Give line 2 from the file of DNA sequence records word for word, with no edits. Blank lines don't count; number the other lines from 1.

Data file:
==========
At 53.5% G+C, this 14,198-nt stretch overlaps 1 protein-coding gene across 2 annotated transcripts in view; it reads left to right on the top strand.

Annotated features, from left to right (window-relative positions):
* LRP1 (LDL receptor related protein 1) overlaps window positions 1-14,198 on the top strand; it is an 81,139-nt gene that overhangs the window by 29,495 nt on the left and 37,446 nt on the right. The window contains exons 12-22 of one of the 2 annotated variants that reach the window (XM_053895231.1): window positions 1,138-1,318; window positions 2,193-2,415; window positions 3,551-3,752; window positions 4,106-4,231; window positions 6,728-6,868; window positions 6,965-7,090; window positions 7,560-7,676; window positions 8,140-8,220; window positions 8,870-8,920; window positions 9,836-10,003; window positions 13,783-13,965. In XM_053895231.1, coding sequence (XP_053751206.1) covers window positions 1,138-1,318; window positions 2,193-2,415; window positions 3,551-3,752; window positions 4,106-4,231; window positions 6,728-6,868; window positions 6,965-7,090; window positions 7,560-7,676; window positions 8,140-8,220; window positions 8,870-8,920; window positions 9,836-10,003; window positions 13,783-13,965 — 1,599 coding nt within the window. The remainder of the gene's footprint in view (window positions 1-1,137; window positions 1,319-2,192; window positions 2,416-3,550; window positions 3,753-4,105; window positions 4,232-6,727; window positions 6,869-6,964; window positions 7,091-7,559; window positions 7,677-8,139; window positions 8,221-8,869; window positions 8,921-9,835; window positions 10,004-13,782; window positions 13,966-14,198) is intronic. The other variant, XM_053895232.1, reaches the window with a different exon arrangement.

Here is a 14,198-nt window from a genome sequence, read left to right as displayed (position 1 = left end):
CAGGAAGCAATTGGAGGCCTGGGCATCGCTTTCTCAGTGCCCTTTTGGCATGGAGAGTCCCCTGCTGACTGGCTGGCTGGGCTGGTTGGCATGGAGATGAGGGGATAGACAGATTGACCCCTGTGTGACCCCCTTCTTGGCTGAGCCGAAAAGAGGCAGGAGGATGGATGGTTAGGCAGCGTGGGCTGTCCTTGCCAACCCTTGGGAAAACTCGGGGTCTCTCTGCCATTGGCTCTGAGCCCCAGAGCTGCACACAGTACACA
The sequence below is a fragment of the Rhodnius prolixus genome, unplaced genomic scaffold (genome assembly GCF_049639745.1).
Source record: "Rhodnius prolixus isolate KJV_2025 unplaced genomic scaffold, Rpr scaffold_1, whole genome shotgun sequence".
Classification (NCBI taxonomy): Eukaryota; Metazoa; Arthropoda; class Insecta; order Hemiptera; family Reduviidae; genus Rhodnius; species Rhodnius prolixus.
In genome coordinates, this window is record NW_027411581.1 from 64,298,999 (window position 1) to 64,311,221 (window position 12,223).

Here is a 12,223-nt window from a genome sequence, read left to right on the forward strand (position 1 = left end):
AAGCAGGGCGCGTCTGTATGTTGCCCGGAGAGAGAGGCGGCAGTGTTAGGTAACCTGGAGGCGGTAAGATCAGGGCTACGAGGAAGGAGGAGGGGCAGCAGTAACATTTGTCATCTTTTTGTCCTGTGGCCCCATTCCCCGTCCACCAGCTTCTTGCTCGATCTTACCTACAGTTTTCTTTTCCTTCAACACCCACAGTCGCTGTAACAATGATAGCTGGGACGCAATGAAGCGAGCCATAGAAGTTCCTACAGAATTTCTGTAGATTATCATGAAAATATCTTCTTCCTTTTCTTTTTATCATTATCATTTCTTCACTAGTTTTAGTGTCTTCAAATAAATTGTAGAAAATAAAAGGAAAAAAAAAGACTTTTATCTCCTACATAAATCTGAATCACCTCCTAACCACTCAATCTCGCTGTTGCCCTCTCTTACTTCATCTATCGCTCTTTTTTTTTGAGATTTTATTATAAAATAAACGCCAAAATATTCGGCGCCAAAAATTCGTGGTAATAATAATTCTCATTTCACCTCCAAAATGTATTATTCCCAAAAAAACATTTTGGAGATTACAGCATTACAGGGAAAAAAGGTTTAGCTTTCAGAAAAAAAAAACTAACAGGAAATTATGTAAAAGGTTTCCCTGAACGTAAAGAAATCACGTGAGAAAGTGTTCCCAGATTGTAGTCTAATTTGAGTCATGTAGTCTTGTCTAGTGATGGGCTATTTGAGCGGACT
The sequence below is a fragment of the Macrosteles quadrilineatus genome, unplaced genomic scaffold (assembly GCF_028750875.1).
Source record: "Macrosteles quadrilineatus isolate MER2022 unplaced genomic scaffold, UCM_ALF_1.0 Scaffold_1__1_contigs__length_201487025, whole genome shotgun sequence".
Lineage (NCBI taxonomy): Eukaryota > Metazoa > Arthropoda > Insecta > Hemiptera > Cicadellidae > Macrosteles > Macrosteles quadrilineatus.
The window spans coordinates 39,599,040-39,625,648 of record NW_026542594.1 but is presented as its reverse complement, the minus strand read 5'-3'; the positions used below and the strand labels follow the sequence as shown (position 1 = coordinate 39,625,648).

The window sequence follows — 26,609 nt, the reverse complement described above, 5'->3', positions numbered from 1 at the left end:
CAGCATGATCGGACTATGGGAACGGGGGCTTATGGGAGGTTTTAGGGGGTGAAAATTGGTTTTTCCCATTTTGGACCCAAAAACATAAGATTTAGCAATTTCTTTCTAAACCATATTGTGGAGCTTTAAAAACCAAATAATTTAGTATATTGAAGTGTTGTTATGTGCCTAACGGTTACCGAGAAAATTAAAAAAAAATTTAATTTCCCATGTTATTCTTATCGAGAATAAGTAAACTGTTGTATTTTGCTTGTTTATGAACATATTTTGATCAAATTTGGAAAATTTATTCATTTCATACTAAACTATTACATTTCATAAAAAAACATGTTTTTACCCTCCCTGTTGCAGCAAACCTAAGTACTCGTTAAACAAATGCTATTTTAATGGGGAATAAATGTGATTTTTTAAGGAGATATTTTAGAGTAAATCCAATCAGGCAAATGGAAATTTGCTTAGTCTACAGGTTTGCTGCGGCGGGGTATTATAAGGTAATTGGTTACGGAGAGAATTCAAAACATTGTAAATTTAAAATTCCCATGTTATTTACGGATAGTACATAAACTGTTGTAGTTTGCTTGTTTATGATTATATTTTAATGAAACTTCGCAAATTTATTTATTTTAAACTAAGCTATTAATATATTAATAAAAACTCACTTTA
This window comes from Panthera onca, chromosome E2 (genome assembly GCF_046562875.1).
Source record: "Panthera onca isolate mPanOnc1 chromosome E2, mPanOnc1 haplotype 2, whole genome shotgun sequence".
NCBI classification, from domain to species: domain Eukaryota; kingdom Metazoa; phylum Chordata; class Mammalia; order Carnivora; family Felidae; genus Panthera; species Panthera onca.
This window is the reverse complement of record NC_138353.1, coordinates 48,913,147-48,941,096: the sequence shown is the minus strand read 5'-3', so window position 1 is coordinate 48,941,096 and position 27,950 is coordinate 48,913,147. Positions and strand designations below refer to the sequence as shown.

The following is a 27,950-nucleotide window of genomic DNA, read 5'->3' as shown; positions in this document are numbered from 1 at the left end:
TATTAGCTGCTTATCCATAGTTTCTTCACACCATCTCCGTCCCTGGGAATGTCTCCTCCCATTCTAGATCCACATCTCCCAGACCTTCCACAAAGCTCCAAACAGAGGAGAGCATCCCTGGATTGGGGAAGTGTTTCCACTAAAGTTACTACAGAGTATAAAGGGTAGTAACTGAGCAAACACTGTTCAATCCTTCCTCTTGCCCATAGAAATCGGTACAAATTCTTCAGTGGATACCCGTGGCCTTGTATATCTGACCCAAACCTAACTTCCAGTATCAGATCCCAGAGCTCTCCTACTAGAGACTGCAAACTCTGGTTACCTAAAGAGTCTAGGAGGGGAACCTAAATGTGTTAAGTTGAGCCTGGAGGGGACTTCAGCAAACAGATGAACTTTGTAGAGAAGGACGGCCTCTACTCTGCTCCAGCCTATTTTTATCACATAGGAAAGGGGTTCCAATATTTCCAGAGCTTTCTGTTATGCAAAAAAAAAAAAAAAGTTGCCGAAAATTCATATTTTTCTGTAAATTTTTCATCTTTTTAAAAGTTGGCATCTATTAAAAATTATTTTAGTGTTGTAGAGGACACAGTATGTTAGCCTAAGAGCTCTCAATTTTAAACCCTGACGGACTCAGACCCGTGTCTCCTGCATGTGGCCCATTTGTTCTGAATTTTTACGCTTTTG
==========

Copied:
Annotated features, from left to right (window-relative positions):